While he’s shown to exhibit a tough exterior, and cold breath early – a secret shared between Lana Lange, Ma Kent, young Christopher Reeve, and John Schneider – it’s not until his first kiss with Lana that young Christopher Reeve gets his heat vision.  And he uses it to nearly burn the school to the ground.  It’s the same, but different, see?  Also changed to make it more believable is the origin story of young Christopher Reeve’s glasses.  During his exchange with the hologram of his father, a pair of perfectly round pieces of glass break off the rocket, that Ma fashions into a pair of glasses to keep young Christopher Reeve’s heat vision for burning anyone or anything else.  Also revealed is the vision Ma Kent has of Krypton, which gives her the idea to create the Superboy’s costume.  Since we really haven’t seen this take on the origins of these two items, it fits perfectly into a Secret Origin story.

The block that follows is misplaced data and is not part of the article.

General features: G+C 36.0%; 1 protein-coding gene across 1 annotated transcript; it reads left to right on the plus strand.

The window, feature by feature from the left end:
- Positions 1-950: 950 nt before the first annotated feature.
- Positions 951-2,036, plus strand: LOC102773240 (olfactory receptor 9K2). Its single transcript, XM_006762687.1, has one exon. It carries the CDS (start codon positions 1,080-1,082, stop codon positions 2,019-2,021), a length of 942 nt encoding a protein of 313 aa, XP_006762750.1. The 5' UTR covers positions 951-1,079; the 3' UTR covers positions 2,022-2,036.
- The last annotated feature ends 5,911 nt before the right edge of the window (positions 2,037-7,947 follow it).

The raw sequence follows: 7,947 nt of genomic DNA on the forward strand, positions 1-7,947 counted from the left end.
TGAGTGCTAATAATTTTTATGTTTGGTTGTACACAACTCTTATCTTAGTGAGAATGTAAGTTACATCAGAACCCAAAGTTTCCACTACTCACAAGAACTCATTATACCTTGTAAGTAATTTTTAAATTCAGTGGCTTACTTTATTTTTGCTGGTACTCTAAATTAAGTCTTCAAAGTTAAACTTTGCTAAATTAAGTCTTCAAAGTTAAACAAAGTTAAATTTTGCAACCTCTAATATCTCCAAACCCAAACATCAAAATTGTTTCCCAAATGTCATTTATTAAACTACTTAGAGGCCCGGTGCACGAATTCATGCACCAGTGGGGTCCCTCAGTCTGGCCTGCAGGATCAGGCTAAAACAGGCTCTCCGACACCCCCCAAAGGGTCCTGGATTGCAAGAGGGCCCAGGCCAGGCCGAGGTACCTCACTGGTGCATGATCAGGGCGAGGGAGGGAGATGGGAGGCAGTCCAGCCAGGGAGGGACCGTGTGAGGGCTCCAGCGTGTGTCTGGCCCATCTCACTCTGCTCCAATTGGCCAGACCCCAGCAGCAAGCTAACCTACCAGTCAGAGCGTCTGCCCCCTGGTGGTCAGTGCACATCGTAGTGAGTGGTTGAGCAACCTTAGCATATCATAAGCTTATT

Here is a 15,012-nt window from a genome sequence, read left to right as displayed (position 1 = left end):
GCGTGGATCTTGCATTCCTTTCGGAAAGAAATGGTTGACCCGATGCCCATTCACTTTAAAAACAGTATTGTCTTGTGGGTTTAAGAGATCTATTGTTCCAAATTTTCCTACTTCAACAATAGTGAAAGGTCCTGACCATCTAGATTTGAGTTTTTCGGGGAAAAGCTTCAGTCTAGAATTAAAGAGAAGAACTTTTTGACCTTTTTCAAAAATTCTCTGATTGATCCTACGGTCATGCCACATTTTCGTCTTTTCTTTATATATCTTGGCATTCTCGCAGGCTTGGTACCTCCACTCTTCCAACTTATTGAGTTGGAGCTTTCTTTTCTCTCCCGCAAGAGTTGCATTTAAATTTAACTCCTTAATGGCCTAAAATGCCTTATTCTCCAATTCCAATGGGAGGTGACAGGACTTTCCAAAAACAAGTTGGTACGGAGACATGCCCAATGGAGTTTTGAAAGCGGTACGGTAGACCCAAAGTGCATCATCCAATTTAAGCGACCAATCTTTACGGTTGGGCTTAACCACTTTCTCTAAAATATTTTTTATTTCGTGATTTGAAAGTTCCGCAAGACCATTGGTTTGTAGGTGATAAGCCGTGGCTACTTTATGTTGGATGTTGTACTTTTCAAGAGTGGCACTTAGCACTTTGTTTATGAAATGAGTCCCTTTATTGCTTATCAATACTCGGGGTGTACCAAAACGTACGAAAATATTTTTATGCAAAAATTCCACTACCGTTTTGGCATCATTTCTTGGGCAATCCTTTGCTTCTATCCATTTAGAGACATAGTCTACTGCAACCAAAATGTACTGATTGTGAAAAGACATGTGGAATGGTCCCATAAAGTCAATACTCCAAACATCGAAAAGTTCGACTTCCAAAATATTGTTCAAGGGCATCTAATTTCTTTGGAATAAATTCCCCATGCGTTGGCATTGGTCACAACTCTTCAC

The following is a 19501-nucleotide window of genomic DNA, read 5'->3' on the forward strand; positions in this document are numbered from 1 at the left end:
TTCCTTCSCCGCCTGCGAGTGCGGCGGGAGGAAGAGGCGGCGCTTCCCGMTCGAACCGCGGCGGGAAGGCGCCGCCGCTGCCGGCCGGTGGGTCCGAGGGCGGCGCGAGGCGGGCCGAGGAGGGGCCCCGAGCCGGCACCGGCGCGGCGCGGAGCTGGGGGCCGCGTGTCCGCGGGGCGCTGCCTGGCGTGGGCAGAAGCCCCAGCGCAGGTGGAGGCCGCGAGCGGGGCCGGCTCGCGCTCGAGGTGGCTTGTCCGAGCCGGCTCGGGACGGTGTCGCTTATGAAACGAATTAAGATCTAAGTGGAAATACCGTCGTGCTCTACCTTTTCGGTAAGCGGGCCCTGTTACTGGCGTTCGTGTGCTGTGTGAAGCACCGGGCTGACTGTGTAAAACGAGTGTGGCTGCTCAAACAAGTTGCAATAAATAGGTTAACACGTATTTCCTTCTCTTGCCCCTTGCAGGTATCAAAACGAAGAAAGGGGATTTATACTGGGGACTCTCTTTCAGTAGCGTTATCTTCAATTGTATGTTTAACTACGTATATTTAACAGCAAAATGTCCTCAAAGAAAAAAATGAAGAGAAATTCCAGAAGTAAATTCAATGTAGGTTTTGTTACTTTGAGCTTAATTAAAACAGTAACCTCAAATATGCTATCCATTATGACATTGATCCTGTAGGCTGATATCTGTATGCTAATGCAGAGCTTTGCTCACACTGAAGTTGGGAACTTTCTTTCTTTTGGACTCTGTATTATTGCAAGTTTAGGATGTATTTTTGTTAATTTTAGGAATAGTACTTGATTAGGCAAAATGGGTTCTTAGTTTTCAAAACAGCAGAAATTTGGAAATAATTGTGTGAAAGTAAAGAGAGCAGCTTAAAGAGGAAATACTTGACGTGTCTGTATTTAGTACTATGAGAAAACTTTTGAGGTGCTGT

While I do like Geoff Johns writing, a lot of the other story elements seem straight out of Smallville.  This is especially true during the concluding pages, when a tornado rips through town, causing Lana to get in a pickle, and giving readers the hint that Clark uses his power of flight to save her.  Even Jor-El’s monologue introducing himself to his son, while different, seems eerily similar to Marlon Brando’s delivery in the 1979 flick.  Of course a lot of this could be the result of Superman’s mythos being so engrained into our history that the line between the new and the old has blurred to the point it is difficult to tell one, without thinking of the other.